Fee-for-carriage opposed

Canada’s cable operators promise they’ll put up a fight for their customers as a new local television funding plan from the CRTC threatens to send monthly cable bills higher for TV watchers.

TORONTO — Canada’s cable operators promise they’ll put up a fight for their customers as a new local television funding plan from the CRTC threatens to send monthly cable bills higher for TV watchers.

Objections from cable operators and consumer groups grew stronger on Tuesday as more criticized the regulators’ plan to support fee-for-carriage, a concept that allows local TV broadcasters to charge cable companies for carrying their signals.

In turn, the cable operators could pass on those charges to consumers, although they also have the option of absorbing part or all of the additional costs.

“In the current economic climate it is indecent to increase the burden on consumers,” said Videotron chief executive Robert Depatie. “In the name of our customers, we strongly oppose this situation and we intend to fight.”

The response comes after the CRTC announced it has increased the size of a fund for local television stations to more than $100 million for 2009-10.

The plan will support over-the-air local TV stations, the kind that can be picked up on old-fashioned rabbit ears, but are also available free of charge for cable companies to carry.

Rogers predicts the new fees could send subscribers’ bills up $50 to $100 a year depending on their cable package. The calculations are based on estimates made by broadcasters to regulators in the past.

Other factors, such as whether cable operators would siphon down all of the charges, and the number of local TV stations offered by the cable operator would play into the final amount.

The concept is leaving a sour taste in the mouths of consumer groups.

“It just makes no sense at all that we would have to pay extra as consumers to pick up signals that we could pick up free off-the-air,” said Mel Fruitman, vice-president of the Consumers’ Association of Canada.

Fruitman also said the cable companies are nickel-and-diming consumers.

“We are paying the cable companies, as consumers, for distributing a signal into our houses. We pay them for all of the extras we get from them as well — very handsomely, thank you,” he added.

Cogeco Cable Inc. (TSX:CCA) chief executive Louis Audet refuted suggestions that the cable companies should foot the bill for the fees themselves.

“Any business eventually passes on the cost of business to their customers — that’s just the way it is,” he said. “In effect, sooner or later consumers will pay for this.”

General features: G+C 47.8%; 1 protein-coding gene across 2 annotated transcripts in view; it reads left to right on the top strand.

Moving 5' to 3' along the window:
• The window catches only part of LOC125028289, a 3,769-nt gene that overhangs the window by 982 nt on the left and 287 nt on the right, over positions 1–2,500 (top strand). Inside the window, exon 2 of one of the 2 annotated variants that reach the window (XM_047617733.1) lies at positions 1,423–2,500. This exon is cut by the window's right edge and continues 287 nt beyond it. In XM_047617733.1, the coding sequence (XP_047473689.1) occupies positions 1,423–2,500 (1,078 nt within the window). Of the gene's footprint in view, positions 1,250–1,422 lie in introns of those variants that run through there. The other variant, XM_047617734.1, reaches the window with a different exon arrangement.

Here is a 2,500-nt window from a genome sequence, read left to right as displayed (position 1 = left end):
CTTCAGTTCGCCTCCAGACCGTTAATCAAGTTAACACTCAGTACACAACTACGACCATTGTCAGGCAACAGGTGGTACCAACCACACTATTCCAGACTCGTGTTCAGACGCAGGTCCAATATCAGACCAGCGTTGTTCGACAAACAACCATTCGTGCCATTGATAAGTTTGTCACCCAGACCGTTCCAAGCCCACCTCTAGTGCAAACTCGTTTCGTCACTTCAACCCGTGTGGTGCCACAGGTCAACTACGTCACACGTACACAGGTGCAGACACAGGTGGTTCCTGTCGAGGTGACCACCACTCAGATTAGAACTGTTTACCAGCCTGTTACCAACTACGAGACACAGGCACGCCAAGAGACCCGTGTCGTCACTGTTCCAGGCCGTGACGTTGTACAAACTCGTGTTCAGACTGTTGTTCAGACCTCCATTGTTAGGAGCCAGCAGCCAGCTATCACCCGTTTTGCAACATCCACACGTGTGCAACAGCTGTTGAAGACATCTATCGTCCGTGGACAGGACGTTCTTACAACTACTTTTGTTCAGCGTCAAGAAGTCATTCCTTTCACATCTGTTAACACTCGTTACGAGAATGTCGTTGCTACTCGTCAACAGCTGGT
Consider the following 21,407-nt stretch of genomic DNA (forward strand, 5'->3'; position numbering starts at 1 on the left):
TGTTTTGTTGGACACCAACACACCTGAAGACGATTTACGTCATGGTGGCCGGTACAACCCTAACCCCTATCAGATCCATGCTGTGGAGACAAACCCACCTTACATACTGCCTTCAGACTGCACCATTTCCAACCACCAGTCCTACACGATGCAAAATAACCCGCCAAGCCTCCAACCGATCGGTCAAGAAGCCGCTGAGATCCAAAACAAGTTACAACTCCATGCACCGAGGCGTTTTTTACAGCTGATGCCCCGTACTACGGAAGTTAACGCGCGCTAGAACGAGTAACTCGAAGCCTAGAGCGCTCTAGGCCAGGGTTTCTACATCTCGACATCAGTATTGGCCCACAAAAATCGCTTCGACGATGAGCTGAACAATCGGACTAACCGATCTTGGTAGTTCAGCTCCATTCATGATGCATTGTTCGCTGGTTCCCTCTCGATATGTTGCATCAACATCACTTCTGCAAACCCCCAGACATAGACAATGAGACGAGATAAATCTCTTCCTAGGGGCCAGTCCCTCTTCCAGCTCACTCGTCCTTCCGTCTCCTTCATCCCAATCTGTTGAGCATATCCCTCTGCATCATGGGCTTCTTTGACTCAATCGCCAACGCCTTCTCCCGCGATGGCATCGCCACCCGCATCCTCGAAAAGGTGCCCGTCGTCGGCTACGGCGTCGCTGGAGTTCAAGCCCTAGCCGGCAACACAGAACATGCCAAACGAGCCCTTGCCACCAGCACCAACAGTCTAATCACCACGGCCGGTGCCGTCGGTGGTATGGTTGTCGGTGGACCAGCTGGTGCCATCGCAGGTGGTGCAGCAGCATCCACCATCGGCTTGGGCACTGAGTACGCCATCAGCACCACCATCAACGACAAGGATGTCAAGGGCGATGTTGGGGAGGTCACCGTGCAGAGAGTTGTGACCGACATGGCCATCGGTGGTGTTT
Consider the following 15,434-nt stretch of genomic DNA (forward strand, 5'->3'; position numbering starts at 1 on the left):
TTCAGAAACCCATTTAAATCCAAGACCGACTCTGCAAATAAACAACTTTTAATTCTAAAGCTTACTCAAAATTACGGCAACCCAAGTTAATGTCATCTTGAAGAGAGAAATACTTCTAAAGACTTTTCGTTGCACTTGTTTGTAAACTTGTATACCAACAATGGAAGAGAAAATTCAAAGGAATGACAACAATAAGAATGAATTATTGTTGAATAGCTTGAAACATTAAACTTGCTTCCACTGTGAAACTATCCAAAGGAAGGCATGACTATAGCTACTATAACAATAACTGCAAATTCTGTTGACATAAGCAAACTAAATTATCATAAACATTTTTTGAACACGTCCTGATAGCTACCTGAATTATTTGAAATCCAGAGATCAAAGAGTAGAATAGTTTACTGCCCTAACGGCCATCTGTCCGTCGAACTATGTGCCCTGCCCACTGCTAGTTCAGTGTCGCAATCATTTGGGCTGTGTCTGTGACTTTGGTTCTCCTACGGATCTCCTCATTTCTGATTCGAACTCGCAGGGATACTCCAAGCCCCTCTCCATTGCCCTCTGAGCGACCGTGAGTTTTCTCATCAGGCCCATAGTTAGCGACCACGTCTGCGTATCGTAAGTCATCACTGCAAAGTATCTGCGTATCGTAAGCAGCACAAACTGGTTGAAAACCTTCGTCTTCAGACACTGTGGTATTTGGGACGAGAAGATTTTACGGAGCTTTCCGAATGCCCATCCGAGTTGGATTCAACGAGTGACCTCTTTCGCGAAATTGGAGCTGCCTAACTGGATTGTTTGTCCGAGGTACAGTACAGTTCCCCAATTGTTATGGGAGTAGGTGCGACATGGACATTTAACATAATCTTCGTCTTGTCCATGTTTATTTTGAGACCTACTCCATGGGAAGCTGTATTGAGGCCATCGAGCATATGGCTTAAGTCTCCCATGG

Paying more is exactly what has made some people cancel their cable subscriptions.

Jeanine Robinson, a Toronto-area resident, scrapped her Rogers service in February in favour of streaming video over the Internet. She said paying for cable just wasn’t worth it.

“I watch my shows free of commercials and I can pick what I want to see when I want to see it,” she said.

That attitude — and the migration of more people away from their television sets and towards their computers — has left cable companies searching for ways to keep customers interested.

Most cable services now offer on-demand TV programming, though the selection of shows varies across the country.

Broadcasters CTV Inc. and Canwest Global Communications Corp. (TSX:CGS), have been asking the CRTC to let them charge cable companies for the right to carry their signals, something called fee-for-carriage.

They’ve told the regulator that their conventional television business has been hurt by the recession and the popularity of speciality cable channels, and that a carriage fee would provide up to $300 million to the broadcast industry.

But the cable companies counter that the big broadcasters also own many specialty TV channels that receive carriage fees and their conventional TV business has been subsidized by the Canadian Television Fund.

Negotiations between both sides are supposed to determine how the fee for cable companies will be distributed to broadcasters, though none of the specifics are expected to be worked out until a broad review of conventional broadcasting takes place starting Sept. 29.

If talks between the broadcasters and cable companies are unable to reach a conclusion on the details of the fee, the issue would go to arbitration.

Rogers Communications Inc. (TSX:RCI.B) spokeswoman Jan Innes said the cable operators are at a disadvantage because regulators require them to carry local TV stations, no matter what.

“You can’t have a negotiation when everything is stacked against you,” she said.

Halina Pashkievich, also from Toronto, said she’d be willing to pay more for her cable bill if it guaranteed the money would support local programming, like documentaries and news content, and not go towards buying American hits.

“If it’s going towards local Canadian stations, then I’d rather be paying for that than NBC,” she said.

Broadcasters claim they need to pad their prime-time schedule with popular U.S. shows because it’s the only sure thing keeping eyeballs glued to the screens.

However, as part of the CRTC negotiations, requirements for local TV stations could actually be loosened so that broadcasters have to offer even less local content in smaller regions.

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